If one has been diagnosed with Asperger’s, does that mean one has ADHD as well? Or is it either or? Curious, I decided to find out. Let us start with ADHD aka Attention-Deficit Hyperactivity Disorder. I had thought that people with ADHD were just hyper and talked really quickly. As was diagnosed with ADHD and am rather hyper at times. Which I do believe I keep under control (contrary to what my family may say). However, if I become nervous in front of people or am feeling stressed, or feel the person I am talking to is feeling stressed, then I become a stand-up comic. This can be a benefit if one doing this in front of a paying audience, but can become really awkward when you wanted to chat with a you don’t know, especially a university instructor. Trust me on this.
So…. my first stop on my casual online investigating was to the United States government’s National Institute of Mental Health (aka nimh.nih.gov) in which it is written: ADHD is a brain disorder marked by an ongoing pattern of inattention and/or hyperactivity-impulsivity that interferes with functioning or development.”
I think a lot of us have felt inattentive at times at work, school or perhaps even while listening to one’s loved one recount their day. But, this type of inattentiveness is more intense and interferes with one’s daily tasks in life to such a degree that one’s good intentions to do something, or listen to a lecture become, just that – an intention. Also, according Empowering Parents, there is a pattern to where ADHD occurs. Check out the numbers in the “poster” below.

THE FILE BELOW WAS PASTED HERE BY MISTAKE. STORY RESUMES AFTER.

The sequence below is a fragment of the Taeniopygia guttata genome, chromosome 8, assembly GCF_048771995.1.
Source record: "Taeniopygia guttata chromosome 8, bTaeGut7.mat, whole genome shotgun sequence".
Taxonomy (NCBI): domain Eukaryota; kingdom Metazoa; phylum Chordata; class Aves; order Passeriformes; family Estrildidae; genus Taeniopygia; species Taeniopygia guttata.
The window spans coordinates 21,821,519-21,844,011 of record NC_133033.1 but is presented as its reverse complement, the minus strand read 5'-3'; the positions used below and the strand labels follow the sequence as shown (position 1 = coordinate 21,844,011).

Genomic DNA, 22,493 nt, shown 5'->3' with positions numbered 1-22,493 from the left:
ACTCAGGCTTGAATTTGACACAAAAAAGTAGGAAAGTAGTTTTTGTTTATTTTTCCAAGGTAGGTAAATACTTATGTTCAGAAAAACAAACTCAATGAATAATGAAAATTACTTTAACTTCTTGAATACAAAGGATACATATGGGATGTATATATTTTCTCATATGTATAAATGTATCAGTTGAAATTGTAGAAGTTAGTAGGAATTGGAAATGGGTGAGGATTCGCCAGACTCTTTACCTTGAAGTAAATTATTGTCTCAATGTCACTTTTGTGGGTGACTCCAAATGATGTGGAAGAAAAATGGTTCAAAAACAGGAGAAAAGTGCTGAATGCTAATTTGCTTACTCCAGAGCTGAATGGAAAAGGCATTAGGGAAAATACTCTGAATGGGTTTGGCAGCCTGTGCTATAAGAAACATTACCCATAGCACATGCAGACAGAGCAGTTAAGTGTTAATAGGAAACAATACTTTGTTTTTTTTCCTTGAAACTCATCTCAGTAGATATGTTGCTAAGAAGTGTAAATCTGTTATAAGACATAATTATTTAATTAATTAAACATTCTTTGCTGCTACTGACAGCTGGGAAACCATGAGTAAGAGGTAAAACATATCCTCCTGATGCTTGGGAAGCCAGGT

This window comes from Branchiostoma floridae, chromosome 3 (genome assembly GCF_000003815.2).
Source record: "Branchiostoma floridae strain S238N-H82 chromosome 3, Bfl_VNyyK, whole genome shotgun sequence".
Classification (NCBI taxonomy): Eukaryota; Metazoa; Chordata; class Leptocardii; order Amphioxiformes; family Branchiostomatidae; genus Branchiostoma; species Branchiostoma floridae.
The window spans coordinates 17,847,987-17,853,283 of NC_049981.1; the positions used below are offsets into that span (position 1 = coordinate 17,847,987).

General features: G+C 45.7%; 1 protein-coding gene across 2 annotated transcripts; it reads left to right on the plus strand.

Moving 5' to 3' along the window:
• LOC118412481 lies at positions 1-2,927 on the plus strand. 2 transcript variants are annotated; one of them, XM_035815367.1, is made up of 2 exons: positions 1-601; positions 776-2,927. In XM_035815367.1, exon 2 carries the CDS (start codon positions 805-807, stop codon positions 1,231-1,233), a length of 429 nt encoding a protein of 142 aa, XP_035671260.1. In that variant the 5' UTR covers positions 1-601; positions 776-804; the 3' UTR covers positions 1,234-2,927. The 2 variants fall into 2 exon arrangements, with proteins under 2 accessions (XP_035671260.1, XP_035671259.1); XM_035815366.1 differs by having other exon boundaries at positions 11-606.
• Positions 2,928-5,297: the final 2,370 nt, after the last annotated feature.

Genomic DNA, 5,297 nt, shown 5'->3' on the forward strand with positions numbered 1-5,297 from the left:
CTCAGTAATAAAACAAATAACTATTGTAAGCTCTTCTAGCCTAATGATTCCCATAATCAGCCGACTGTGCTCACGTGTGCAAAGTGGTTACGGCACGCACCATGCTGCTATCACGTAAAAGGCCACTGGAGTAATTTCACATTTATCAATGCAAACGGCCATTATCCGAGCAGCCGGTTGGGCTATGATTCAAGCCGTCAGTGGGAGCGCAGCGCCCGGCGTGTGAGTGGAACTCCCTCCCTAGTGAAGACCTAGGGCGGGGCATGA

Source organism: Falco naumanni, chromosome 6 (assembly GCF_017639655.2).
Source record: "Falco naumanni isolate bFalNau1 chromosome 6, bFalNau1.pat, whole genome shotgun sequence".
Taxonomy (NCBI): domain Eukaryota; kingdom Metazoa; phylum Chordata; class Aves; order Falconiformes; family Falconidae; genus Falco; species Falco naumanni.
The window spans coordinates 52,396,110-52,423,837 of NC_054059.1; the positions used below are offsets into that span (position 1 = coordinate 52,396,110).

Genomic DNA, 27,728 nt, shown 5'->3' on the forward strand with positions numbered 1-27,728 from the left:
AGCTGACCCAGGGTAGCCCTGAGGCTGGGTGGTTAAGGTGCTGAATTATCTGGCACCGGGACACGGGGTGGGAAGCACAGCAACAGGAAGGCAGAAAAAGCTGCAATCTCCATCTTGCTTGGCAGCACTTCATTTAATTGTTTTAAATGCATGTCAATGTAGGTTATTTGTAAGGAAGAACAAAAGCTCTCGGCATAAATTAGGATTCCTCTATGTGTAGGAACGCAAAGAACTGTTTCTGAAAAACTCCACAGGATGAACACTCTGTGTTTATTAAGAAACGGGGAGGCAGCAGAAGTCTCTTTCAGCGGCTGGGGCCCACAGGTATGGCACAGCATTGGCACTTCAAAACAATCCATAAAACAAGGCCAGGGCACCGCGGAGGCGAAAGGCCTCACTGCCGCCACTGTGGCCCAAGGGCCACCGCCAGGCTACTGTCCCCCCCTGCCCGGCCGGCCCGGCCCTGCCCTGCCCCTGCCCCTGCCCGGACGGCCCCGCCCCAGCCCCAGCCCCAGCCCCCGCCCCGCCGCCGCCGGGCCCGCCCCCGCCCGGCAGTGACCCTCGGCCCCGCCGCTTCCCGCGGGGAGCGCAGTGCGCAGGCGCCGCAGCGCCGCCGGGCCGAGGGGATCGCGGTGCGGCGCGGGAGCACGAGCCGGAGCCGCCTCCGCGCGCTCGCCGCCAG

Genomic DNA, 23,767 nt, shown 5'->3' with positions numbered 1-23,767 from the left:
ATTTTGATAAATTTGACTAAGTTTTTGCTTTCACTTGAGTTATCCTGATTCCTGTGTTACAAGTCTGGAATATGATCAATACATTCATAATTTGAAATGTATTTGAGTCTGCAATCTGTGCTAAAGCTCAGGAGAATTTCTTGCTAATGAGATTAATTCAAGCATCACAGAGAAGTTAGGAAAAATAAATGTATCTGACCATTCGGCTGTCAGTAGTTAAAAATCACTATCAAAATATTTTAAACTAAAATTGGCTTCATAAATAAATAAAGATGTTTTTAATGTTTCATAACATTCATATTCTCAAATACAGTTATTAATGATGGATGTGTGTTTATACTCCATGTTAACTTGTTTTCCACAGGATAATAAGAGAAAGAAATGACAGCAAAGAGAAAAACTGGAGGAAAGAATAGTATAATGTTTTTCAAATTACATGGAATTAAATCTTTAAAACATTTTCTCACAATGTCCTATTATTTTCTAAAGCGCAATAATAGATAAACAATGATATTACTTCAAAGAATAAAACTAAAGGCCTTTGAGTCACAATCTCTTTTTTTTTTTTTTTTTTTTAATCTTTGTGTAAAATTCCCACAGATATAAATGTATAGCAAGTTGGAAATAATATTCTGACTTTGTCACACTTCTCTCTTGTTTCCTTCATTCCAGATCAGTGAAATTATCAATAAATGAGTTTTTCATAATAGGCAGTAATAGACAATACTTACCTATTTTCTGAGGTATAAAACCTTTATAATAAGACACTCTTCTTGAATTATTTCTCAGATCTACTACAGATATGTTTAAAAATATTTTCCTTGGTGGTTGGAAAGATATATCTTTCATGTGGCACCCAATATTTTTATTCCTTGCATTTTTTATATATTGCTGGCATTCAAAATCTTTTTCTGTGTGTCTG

Upon looking at the above chart, I have to wonder if diagnosis’ of ADHD are being over-reported in some of the regions of high incidence or under-reported in other regions; or is there an error in individuals being diagnosed?
Dr. Daniel Rosenn wrote in an article about this same question entitled, “Is it Asperger’s or ADHD” in which he states: “It would be much easier for all of us if psychiatric diagnoses fell neatly into one category. (If it was possible)… one of the first places we would direct our attention would be at the muddy territory shared by Asperger’s Syndrome (AS) and Attention Deficit Hyperactivity Disorder (ADHD).
He continues – “It is not too surprising that so many children are first diagnosed with ADHD, (occasionally preceded by the apologetic “atypical”) several years before they circle and land on the Asperger’s tarmac.”
(To be continued.)